Tawana Ford, a DFACS caseworker, testified that appellant-mother had successfully completed the substance abuse requirement of the case plan goals, but that appellants had failed to comply with others, including failure to complete parenting classes and failure to get counseling to deal with domestic violence. Ford testified that appellants visited D.B. and C.B. three times in May and June 2004. She described the visits as a “disaster.” In June 2004, appellants failed to show up for a visit with D.B. Other times, D.B. and C.B. walked out because appellants refused to accept responsibility for any wrongdoing and blamed the children for their involvement with DFACS. When Ford attempted to schedule additional visits, appellants responded that “they [will not] jump through any more hoops with DFACS.” Ford and another caseworker confirmed that D.B. and C.B. were doing well in their respective placements and at school.
Appellants and their attorney arrived at the hearing during Ford's testimony. After the court admonished appellants and their attorney for being late, the following exchange occurred between the court and appellants' counsel:
The Court: I think the hearing was noticed for [1:00]?
Unidentified Female Speaker: 1:30.
The Court: 1:30.
[Counsel]: I didn't get a notice. What I got was from [DFACS's counsel], that it was at 2:00. If it was 1:30, then, obviously, I'm in error. I just went by what was sent to me.
The Court: All right.
[Counsel]: What can I say?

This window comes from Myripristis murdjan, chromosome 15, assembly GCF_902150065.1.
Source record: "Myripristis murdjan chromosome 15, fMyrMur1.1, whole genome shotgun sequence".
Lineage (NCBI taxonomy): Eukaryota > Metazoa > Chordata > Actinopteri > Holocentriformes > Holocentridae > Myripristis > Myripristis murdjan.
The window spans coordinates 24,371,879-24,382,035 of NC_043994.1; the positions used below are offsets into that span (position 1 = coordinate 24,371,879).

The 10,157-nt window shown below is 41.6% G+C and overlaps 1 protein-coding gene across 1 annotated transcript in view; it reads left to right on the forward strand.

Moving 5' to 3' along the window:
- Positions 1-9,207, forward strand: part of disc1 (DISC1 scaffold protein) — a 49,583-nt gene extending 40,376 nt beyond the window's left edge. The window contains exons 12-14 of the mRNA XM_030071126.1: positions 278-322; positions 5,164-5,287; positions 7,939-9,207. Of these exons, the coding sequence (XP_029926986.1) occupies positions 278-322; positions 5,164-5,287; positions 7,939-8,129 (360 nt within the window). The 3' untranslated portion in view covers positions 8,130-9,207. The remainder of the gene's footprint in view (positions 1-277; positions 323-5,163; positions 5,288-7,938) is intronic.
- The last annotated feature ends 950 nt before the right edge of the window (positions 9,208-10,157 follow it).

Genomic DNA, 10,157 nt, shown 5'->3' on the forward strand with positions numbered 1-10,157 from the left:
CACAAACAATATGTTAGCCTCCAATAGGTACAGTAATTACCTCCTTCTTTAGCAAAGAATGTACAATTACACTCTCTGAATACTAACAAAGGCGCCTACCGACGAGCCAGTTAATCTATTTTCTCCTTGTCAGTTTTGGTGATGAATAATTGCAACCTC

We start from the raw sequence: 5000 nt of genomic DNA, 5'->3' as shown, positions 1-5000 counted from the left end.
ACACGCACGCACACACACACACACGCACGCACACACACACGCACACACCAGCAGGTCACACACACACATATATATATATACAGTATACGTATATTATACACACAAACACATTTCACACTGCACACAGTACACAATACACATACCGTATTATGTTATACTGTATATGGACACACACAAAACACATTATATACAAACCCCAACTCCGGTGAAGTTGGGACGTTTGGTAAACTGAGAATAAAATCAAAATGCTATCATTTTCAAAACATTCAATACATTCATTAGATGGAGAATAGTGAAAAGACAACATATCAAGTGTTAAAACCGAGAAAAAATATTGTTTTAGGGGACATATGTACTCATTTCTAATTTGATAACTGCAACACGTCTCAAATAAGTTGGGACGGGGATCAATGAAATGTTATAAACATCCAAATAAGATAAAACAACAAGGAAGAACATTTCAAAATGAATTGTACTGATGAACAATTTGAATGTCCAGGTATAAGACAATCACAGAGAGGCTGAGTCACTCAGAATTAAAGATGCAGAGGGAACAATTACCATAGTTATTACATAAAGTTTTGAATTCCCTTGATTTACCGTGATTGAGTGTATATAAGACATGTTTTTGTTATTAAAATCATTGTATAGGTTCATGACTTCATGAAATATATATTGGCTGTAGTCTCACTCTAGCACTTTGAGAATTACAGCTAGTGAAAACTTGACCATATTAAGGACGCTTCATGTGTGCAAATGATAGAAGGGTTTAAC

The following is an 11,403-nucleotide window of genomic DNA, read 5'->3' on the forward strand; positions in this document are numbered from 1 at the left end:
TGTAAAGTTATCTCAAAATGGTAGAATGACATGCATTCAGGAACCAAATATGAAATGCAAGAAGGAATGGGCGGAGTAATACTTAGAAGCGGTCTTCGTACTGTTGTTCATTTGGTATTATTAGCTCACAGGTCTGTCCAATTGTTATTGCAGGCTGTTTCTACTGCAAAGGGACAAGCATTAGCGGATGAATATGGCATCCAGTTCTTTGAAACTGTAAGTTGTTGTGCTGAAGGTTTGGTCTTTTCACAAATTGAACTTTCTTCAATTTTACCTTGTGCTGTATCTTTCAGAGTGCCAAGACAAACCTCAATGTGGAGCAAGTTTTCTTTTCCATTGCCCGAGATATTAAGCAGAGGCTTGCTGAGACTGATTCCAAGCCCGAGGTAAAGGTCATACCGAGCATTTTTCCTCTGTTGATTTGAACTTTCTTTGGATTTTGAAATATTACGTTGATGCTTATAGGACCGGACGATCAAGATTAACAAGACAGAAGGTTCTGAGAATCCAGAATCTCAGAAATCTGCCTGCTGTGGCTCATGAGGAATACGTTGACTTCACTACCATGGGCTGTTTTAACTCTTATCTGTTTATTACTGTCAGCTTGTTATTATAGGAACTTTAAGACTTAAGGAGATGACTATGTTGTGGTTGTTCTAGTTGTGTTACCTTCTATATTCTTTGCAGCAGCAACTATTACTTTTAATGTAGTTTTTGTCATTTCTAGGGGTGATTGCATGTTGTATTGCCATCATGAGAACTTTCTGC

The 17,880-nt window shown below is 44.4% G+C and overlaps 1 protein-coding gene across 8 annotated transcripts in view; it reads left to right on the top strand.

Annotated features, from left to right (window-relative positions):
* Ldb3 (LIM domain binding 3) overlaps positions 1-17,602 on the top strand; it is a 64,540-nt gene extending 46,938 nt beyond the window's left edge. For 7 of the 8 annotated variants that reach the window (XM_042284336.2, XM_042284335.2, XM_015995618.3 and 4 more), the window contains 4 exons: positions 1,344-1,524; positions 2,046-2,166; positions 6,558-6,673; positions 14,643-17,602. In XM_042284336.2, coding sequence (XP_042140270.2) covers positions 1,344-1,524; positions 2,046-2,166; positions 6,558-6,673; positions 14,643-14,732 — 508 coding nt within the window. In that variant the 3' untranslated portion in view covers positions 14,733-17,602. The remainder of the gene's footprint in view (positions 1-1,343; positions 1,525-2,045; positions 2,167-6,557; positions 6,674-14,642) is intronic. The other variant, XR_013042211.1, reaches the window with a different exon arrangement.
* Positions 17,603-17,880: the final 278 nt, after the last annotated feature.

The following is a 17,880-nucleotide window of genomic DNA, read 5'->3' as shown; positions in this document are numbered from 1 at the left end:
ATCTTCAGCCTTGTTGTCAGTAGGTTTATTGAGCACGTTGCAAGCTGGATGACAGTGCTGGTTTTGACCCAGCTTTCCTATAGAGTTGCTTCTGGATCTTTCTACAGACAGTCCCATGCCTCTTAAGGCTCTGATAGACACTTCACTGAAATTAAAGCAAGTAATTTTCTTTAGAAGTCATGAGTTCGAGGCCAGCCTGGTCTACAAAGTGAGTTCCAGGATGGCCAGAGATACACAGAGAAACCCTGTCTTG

The Court: Nothing.
DFACS's counsel then explained that he did not mislead appellants' counsel, after which the court instructed counsel to “[g]o ahead with the hearing.” Appellant-mother later testified that she advised DFACS that she and appellant-father had moved, but did not provide a new address because “I have other legal issues where I really prefer that nobody knows where I reside.” Following this testimony, the trial court noted that appellant-mother does not want to cooperate with DFACS and that he had never had a parent refuse to give DFACS an address.
Sharon Hudson, a former caseworker, testified that appellants do not want the children to return home.
Dr. Charles Nord, a licensed clinical psychologist hired by DFACS to evaluate appellants and to provide counseling to D.B. and C.B., testified that the children do not want to see their parents. Appellants told Nord that the children lied to DFACS about a history of alcohol abuse and domestic violence; however, Nord testified that police reports confirm the children's version of events. He did not recommend reunification because of the children's anger about appellants' alcohol abuse and domestic violence.